Browsing by Subject "Species traits"

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  • Kuussaari, Mikko; Toivonen, Marjaana; Heliola, Janne; Poyry, Juha; Mellado, Jorge; Ekroos, Johan; Hyyrylainen, Vesa; Vähä-Piikkiö, Inkeri; Tiainen, Juha (2021)
    Good knowledge on how increasing urbanization affects biodiversity is essential in order to preserve biodiversity in urban green spaces. We examined how urban development affects species richness and total abundance of butterflies as well as the occurrence and abundance of individual species within the Helsinki metropolitan area in Northern Europe. Repeated butterfly counts in 167 separate 1-km-long transects within Helsinki covered the entire urbanization gradient, quantified by human population density and the proportion of built-up area (within a 50-m buffer surrounding each butterfly transect). We found consistently negative effects of both human population density and built-up area on all studied butterfly variables, though butterflies responded markedly more negatively to increasing human population density than to built-up area. Responses in butterfly species richness and total abundance showed higher variability in relation to proportion of built-up area than to human density, especially in areas of high human density. Increasing human density negatively affected both the abundance and the occurrence of 47% of the 19 most abundant species, whereas, for the proportion of built-up area, the corresponding percentages were 32% and 32%, respectively. Species with high habitat specificity and low mobility showed higher sensitivity to urbanization (especially high human population density) than habitat generalists and mobile species that dominated the urban butterfly communities. Our results suggest that human population density provides a better indicator of urbanization effects on butterflies compared to the proportion of built-up area. The generality of this finding should be verified in other contexts and taxonomic groups.
  • Nolte, Dorothea; Boutaud, Esteve; Kotze, D. Johan; Schuldt, Andreas; Assmann, Thorsten (2019)
    The worldwide biodiversity crisis is ongoing. To slow down, or even halt future species loss it is important to identify potential drivers of extinction risk. Species traits can help to understand the underlying process of extinction risk. In a comprehensive study on 464 carabid beetle species, we used ordinal logistic regression to analyze the relationship of species traits to extinction risk in Central Europe, taking phylogenetic relatedness into account. To consider varying trait responses in different habitat types, we also tested models for species groups associated with different habitat types (forest, open, riparian and wetland). Our results identified three traits of particular importance as predictors for high extinction risk: (1) high habitat specialization, (2) small distribution range size (which is not considered in the categorization of the German Red List), and (3) large body size. Furthermore, large macropterous species showed high extinction risk. Overall, species associated with mountainous, coastal and open habitats generally revealed a high risk of extinction, while most forest species showed a low extinction risk. However, forest species with predatory feeding behavior were threatened, as were wetland species that reproduce in autumn. Phylogenetic relatedness had no influence on how species traits predict carabid beetle extinction risk. In the light of these results, management and recovery plans for species which exhibit characteristic traits strongly associated with extinction risks, as well as the conservation and restoration of mountain, coastal and open habitats, have to be prioritized.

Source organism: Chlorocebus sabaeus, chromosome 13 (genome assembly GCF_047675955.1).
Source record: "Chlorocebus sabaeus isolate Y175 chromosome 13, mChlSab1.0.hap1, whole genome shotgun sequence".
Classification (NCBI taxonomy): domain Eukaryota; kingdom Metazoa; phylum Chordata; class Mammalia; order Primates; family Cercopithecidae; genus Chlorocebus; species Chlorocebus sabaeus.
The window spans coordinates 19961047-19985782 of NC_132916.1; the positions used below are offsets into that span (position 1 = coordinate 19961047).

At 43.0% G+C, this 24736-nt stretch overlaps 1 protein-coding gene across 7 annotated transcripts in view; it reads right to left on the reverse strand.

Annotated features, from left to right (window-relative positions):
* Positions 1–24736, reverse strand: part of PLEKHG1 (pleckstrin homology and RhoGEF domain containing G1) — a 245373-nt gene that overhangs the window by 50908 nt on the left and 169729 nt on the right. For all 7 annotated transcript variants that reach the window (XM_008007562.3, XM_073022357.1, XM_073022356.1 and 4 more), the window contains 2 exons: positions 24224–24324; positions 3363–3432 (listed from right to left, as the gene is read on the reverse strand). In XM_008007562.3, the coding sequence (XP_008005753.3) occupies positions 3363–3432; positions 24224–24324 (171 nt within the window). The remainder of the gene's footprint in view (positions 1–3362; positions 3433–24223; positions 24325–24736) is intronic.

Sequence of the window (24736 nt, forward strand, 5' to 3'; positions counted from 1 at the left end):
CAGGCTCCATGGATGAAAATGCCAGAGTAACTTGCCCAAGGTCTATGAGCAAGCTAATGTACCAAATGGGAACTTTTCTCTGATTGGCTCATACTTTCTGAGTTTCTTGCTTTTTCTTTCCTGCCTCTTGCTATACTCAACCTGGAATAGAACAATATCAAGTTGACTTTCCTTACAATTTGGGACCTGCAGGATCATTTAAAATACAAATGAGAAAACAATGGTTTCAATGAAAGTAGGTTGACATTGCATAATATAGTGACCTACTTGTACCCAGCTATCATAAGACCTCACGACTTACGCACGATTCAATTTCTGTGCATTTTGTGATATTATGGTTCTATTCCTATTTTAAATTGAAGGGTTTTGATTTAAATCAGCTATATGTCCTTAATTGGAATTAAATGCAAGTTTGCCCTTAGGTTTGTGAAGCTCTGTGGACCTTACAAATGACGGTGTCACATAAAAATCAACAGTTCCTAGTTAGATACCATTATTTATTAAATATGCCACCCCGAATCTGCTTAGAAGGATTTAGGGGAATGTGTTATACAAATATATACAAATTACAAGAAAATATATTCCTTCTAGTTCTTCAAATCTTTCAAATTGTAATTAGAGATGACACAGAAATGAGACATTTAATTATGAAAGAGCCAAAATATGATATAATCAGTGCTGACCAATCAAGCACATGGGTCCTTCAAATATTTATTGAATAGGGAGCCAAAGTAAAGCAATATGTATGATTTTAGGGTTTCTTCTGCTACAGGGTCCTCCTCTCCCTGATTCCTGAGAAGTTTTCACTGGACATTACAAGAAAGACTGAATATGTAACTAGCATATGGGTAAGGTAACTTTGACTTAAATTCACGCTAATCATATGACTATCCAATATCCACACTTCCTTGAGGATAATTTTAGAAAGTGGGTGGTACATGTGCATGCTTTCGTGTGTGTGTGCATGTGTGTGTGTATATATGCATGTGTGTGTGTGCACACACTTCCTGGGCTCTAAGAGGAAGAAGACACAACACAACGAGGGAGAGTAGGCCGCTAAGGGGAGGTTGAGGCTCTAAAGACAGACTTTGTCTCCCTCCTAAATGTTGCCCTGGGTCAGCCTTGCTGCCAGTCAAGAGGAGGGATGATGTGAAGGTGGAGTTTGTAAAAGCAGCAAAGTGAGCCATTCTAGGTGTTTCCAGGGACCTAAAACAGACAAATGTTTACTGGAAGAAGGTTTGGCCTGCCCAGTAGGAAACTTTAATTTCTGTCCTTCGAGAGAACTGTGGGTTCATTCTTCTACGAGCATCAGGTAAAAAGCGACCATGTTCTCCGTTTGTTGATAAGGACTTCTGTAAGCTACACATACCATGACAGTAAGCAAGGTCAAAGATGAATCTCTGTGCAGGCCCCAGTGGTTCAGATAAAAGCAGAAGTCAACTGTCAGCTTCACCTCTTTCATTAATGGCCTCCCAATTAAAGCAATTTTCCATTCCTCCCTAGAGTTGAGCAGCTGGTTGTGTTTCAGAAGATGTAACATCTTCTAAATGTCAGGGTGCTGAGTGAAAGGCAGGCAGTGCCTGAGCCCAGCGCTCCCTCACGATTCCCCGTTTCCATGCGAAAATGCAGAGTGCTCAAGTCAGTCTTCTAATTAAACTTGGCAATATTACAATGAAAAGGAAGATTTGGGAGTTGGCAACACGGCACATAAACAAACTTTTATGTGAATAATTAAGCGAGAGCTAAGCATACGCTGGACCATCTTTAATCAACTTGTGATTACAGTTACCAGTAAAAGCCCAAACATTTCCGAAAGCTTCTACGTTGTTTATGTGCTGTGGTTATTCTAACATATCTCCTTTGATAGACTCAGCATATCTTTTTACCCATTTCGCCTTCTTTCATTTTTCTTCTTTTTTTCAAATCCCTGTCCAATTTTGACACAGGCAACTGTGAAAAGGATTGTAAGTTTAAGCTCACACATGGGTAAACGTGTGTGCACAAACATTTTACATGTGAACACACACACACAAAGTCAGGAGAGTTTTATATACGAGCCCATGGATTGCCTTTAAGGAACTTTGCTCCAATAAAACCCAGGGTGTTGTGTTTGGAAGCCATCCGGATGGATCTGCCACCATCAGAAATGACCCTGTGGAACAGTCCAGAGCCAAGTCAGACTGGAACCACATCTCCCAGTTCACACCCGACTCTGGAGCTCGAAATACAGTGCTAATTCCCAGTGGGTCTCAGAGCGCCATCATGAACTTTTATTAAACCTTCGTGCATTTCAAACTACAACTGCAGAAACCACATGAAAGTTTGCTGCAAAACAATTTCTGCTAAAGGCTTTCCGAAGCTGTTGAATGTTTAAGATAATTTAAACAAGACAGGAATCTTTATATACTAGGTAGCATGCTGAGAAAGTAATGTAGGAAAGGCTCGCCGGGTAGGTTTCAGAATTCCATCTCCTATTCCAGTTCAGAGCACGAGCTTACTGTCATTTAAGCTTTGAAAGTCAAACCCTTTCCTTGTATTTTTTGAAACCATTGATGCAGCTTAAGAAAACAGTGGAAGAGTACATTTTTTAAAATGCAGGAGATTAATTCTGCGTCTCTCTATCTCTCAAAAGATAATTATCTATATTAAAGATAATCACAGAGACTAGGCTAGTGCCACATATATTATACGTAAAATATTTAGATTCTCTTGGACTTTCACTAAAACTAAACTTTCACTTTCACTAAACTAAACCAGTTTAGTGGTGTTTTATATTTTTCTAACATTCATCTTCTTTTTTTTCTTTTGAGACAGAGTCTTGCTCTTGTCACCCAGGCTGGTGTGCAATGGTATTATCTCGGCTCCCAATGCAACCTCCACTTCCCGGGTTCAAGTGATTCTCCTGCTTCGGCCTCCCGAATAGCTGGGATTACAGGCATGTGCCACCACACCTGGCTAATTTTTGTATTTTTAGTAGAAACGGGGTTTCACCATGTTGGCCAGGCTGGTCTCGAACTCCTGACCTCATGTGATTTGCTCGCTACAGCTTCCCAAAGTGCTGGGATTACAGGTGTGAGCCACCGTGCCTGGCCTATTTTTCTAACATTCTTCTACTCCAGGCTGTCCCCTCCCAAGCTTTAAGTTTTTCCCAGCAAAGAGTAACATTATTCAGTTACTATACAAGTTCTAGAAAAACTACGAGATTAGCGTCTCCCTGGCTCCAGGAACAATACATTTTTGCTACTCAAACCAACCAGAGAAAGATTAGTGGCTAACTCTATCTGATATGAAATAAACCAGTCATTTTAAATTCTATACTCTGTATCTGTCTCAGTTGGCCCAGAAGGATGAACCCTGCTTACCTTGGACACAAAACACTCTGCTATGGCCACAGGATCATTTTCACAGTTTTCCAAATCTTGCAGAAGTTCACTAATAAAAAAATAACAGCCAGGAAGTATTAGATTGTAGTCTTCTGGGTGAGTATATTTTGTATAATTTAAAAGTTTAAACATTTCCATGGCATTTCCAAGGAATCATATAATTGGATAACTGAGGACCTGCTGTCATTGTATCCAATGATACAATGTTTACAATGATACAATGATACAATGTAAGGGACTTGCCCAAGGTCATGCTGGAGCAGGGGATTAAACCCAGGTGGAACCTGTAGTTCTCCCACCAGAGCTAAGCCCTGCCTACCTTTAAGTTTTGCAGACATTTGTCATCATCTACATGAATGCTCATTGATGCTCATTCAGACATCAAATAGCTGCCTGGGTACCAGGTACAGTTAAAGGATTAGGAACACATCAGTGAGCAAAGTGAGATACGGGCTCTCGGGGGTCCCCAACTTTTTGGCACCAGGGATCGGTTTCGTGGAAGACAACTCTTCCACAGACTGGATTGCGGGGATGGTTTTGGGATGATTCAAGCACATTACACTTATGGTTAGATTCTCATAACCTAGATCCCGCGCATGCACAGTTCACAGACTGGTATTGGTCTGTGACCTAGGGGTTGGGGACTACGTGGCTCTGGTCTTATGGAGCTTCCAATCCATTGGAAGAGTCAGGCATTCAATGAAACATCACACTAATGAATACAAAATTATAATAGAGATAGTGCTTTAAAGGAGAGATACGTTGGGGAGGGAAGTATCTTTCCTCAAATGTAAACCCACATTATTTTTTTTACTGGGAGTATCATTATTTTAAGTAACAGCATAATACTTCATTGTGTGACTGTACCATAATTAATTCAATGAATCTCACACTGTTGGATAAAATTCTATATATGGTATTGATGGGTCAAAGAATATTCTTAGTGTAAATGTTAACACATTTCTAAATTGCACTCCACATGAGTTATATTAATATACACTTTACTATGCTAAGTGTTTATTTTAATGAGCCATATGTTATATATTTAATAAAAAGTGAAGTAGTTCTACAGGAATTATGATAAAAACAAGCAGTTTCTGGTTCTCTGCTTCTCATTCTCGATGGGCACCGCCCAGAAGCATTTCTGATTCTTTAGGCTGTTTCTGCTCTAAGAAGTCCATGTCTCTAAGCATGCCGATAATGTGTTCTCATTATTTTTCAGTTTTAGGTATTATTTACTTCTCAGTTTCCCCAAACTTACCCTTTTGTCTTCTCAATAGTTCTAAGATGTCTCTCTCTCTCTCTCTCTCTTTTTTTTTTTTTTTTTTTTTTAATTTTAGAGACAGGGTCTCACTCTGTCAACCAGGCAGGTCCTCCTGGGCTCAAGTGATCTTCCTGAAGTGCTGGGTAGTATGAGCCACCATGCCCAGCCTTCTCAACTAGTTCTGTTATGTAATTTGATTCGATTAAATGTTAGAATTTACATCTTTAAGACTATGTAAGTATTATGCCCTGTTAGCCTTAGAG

• Piirainen, Sirke; Lehikoinen, Aleksi; Husby, Magne; Kålås, John Atle; Lindström, Åke; Ovaskainen, Otso (2023)
    Aim: Species distribution models (SDMs) are widely used to make predictions on how species distributions may change as a response to climatic change. To assess the reliability of those predictions, they need to be critically validated with respect to what they are used for. While ecologists are typically interested in how and where distributions will change, we argue that SDMs have seldom been evaluated in terms of their capacity to predict such change. Instead, typical retrospective validation methods estimate model's ability to predict to only one static time in future. Here, we apply two validation methods, one that predicts and evaluates a static pattern, while the other measures change and compare their estimates of predictive performance. Location: Fennoscandia.Methods: We applied a joint SDM to model the distributions of 120 bird species in four model validation settings. We trained models with a dataset from 1975 to 1999 and predicted species' future occurrence and abundance in two ways: for one static time period (2013- 2016, "static validation') and for a change between two time periods (difference between 1996- 1999 and 2013- 2016, "change validation'). We then measured predictive performance using correlation between predicted and observed values. We also related predictive performance to species traits. Results: Even though static validation method evaluated predictive performance as good, change method indicated very poor performance. Predictive performance was not strongly related to any trait.Main Conclusions: Static validation method might overestimate predictive performance by not revealing the model's inability to predict change events. If species' distributions remain mostly stable, then even an unfit model can predict the near future well due to temporal autocorrelation. We urge caution when working with forecasts of changes in spatial patterns of species occupancy or abundance, even for SDMs that are based on time series datasets unless they are critically validated for forecasting such change.